Seoul, Reggae and a Sunny Beach
Trip Start Apr 26, 2011
13Trip End Aug 02, 2011
Map your own trip!
Show trip route
But first, I want to tell you about my trip to Korea the week before. I made my first trip to Seoul in July, 2006. A stranger in a strange land meeting people for the first time that I had only known through email. I remember those hesitant first hellos at the airport 5 years ago, me hoping that I'd make a good impression and the Koreans hoping their English would be good enough to be understood
On the flight back to Shanghai I became rather reflective as I thought back to who I was on that first trip to Korea five years ago. At that time my only overseas business trip had been to a trade show in Germany the year before. That's it. One week of international business travel. Who ever thought that little Matty Powers from Nutley, NJ, would turn out to be a globetrotting promoter of fuel cell technology and pollution control?
A special shout-out to my parents for preparing me for such a life. Their constant encouragement to explore and read and learn taught me as a child that there was a lot more to the world than just Nutley
There were other trips and new cuisines to explore along the way. And a trip to Egypt when I was a junior in high school, financed in part by my wisely-invested communion money (fantastic interest rates on CDs back in the Reagan years!) and lead by by favorite educator of all time, my high school history teacher, Mr. Brian McGinley. If I had to name one teacher that had the most profound impact on my life, it would be him. A warm, wonderful person with an unmatched generosity of spirit that inspired me to learn about the ancient world. It was his passion for teaching us about Egypt in my freshman year, the way he brought the history to life, that made me want to go see the pyramids and the temples and leave my footprints in the sands of the Sahara. I was reminded of his lessons on our earliest ancestors when I visited Olduvai Gorge this past summer, and once again I thanked my lucky stars for bringing him into my life
It was the trip to Egypt that required me to get my first passport. I think I'm on my third since then and have needed to get extra pages added to each of them. Thank you, Mom and Dad, for being such wonderful, indulgent parents and for giving me the tools that I would later use as I explored this wonderful world. And thank you to Corey for being such a good sport through it all. I'm sorry I chased you with frogs.
Going to Korea was a big step in my career, though it didn't necessarily feel like that at the time. It was a leap of faith into the unknown just to see what I would see. And because of Mr. Kwon and his colleagues, because of the warm welcome and a joke over dinner, the world was opened up to me. I gained the confidence to go anywhere in the world, meet strangers and develop a working relationship. Sometimes a friendship as well. Since that trip I have been to Africa (twice!), throughout Western Europe, India, the Middle East and all across Asia from Japan to Taiwan, Thailand to Singapore and even a day on Borneo Island in Malaysia, where I had a coconut on the beach to unwind after a long day. During a meeting in Thailand I looked out the conference room window and saw an elephant walking down the street. I have sung "Born in the USA" in Japanese karaoke bars and been treated to a night of "interesting and challenging" sushi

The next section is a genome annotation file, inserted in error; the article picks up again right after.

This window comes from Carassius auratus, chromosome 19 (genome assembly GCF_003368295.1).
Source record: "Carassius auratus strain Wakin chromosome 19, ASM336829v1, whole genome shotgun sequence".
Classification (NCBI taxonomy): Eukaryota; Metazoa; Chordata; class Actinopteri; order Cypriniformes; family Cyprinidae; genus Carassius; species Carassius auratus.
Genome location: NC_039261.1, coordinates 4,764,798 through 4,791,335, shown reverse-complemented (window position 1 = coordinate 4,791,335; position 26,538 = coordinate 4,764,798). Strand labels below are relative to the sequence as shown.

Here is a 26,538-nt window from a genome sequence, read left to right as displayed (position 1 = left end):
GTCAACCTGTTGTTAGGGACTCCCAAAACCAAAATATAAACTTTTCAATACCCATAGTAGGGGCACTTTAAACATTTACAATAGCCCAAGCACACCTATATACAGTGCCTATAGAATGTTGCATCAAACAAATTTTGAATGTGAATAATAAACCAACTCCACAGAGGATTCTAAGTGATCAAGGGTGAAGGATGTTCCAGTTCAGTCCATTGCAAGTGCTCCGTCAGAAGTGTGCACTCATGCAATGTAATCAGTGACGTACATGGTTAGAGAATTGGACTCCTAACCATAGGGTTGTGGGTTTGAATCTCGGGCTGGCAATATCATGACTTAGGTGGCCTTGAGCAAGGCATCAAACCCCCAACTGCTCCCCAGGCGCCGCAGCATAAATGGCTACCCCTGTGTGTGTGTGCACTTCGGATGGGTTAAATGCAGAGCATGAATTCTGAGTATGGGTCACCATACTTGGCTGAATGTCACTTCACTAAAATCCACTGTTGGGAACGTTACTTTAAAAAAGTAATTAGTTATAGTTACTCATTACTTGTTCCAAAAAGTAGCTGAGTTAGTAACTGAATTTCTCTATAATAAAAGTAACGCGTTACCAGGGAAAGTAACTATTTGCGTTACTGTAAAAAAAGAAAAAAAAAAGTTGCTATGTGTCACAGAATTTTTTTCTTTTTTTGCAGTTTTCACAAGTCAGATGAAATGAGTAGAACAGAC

So, back in Shanghai on the Saturday of Memorial Day weekend. What the hell am I doing here, in China? I should be in Belmar. On my beach. Surrounded by friends and the previously mentioned bikini-clad girls. There was no way that I was going to let this weekend slip past. So I set out to find the familiar amongst the strange. As you'll see from the pictures, mission most definitely accomplished.
I invited my friends Frank and Edith to go see a reggae band at an outdoor bar in the French Concession, a Shanghai neighborhood whose streets are lined with stately trees and 1920s-era villas. The band, Lions of Puxi, was good and had members from Maritius and Romania, though I don't think there was a single Jamaican among them. They played some Bob Marley and a few other reggae classics as well as a hauntingly beautiful song in French that may have come from Haiti. It was fun exposing my Chinese friends to this music, and I felt a little closer to home as I listened to "summer music" under the stars.
OK, Shanghai has a lot of bars and a lot of expats so maybe finding live reggae wasn't such a stretch
I got there early and settled onto a lounge chair with a view of the Pudong skyscrapers against a beautiful blue sky. I watched the people stream past for a while and as I closed my eyes and listened to the music I could have been on the 18th Avenue beach, if D'Jais had outdoor speakers. But it was when I heard a girl say "anyways" that I knew I had found a bit of Jersey here in China.
The final item on my list was ribs. It is NOT Memorial Day weekend until I get my ribs. I got some decent Memphis-style dry-rub ribs at Bubba's Texas BBQ, a perfect end to beautiful day. I still longed to be with my friends and family, but I had found a way to connect with them across the distance, living my life the way it was meant to be lived.